One of the topics generating a great deal of attention in zoning relates to people leasing their residential homes via Airbnb.

This issue came up in Reihner v. City of Scranton Zoning Hearing Board No. 256 C.D. 2017 (PA Commw. Ct. Dec. 8, 2017). The owners of a single family residential dwelling rented the three bedrooms on the second floor of their house via the Airbnb website.

The City filed a notice of violation alleging that the use was a “Bed and Breakfast” which was not allowed in the property’s zoning district.

Scranton’s ordinance defined a “Bed and Breakfast use” as follows:

“The use of a single family residential dwelling and/or accessory structure which includes the rental of overnight sleeping accommodations and bathroom access…and which does not provide any cooking facilities or provision of meals for guests other than breakfast…”

Continue Reading Zoning Concerns from Listing Your Property on Airbnb

A recent Commonwealth Court case involving a pair of residential properties has aptly demonstrated that not every residential property in Philadelphia can be automatically utilized for student housing. This case in question is Schwartz v. Philadelphia Zoning Board of Adjustment, 2015 Pa Commw. Lexis 413 (2015).

In Schwartz, two properties were zoned for single family and two family residential use, and located near Drexel University’s campus in Powelton Village. The properties were unequivocally zoned and used for residential purposes, and they were currently being leased to Drexel students, with each property rooming at least 4 students. For the record, the Philadelphia Zoning Code defines a family as “a person living independently or group of persons living as a single household unit using housekeeping facilities in common, but not to include more than three persons unrelated by blood, marriage or adoption.”

Continue Reading Commonwealth Court Upholds Philadelphia’s Definition of a Family for Zoning Purposes

At times, when a lender gives a loan secured by a mortgage on real estate, something happens in the loan origination or closing processes (whether through mistake, inadvertence, or even fraud), which results in the mortgage being defective, and therefore not a lien on the real estate. Items such as missing signatories to the mortgage and incorrect legal descriptions of the mortgaged property are typical.

The means of resolving such issues is usually the filing of a mortgage reformation action, asking the court to judicially “reform” the mortgage to make right what went wrong. Reformation actions are usually uncontested, and defenses, when proffered, tend to be limited.

However, in a recent reformation case I litigated, US Bank as Trustee v. Finkel, et al. (Court of Common Pleas, Northampton County, #C-48-CV-2011-5023), the defendants raised rarely-seen defenses, specifically, defenses under the federal Fair Debt Collection Practices Act, the Pennsylvania Unfair Trade Practices and Consumer Protection Law, the Pennsylvania Fair Credit Extension Uniformity Act, and the federal Equal Credit Opportunity Act. All of these defenses, in one way or another, alleged that the plaintiff was engaging in debt collection through the reformation action and/or had caused the defendants harm thereby. Although I have litigated numerous reformation cases in Pennsylvania, this was the first and only one I know of to raise these defenses.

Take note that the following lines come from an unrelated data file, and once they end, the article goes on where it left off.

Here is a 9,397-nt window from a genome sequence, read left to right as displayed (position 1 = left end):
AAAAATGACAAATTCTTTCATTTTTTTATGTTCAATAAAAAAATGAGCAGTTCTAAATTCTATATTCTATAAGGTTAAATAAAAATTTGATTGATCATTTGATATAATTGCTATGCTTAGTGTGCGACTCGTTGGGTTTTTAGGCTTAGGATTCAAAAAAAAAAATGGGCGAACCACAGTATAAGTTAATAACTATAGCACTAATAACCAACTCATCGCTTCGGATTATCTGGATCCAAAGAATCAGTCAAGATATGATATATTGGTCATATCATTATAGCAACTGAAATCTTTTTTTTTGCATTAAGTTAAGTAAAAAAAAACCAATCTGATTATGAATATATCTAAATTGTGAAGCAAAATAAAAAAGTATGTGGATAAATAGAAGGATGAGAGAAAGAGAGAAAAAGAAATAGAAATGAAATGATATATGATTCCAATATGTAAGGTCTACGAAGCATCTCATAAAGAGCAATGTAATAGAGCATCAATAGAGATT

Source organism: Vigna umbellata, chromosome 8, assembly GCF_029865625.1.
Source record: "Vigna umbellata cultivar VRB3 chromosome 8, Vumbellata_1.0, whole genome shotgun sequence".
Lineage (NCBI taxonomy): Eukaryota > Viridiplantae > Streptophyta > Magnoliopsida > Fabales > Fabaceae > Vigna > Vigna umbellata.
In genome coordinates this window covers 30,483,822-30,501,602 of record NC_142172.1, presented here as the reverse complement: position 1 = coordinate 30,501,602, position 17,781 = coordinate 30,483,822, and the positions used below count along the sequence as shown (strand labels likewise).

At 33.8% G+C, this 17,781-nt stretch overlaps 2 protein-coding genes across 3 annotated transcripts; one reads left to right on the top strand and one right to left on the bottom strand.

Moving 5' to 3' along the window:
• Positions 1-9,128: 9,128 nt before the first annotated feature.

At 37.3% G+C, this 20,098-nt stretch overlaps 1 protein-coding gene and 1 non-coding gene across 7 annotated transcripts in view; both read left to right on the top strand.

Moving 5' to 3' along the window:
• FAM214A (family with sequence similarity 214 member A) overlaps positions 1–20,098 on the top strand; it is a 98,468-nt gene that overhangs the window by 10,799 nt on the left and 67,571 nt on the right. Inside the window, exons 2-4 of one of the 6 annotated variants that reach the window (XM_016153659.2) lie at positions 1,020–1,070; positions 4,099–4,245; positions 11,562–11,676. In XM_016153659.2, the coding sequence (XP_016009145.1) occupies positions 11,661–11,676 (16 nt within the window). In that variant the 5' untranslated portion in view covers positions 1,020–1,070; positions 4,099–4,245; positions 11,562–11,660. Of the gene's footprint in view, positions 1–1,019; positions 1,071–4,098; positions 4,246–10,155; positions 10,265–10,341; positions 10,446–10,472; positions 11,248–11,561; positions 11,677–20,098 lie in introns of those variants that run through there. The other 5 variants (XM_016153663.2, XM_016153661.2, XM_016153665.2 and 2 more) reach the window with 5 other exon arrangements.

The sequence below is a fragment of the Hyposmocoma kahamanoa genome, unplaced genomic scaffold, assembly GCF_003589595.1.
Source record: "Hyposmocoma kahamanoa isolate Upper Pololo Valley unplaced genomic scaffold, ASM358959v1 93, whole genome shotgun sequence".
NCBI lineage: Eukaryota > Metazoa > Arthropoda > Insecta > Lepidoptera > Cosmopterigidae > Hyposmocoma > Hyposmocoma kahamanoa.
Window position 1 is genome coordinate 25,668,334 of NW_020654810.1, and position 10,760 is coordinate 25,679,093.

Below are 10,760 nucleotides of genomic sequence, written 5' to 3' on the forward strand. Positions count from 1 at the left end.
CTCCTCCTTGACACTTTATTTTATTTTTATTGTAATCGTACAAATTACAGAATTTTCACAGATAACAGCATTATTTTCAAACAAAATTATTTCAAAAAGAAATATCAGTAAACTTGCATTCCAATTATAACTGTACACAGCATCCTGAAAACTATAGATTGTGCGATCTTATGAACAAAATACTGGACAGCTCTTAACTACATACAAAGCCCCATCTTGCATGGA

The Court granted summary judgment against the defendants, holding, in what seems to be a case of first impression in Pennsylvania, that the subject reformation action (as well as an alternative count requesting an equitable lien on the property at issue), did not involve debt collection, nor caused the harm complained of by the defendants.

Lenders faced with the task of reforming mortgages in Pennsylvania can therefore count on Stark & Stark to effectively analyze and respond to uncommon challenges to such reformation efforts.

Metro Bank v. Board of Commissioners of Manheim Township (Pa. Commonwealth Court 2015) dealt with the appropriate calculation for a transportation impact fee. Metro Bank was approved to build a bank in Manheim Township, and was required to pay an estimated transportation impact fee prior to the start of construction. This dispute is due to the amount of the transportation impact fee to be paid.

Metro Bank’s consultant determined that the new bank’s location would generate 110 peak hour trips with a pass-by rate of 57%. Thus, it was expected that 63 of the 110 peak hour trips would be generated from vehicles that were already driving and passing by the new development. A transportation impact fee is intended to offset the strain on a municipality’s roads when the development is installed in an area.

Manheim Township disagreed with Metro Bank’s estimation, and determined that the impact fee should be based on all of the 110 peak hour trips. The bank countered that the impact fee should only be based on the 47 additional trips into the development not resulting from vehicles that were already on the road.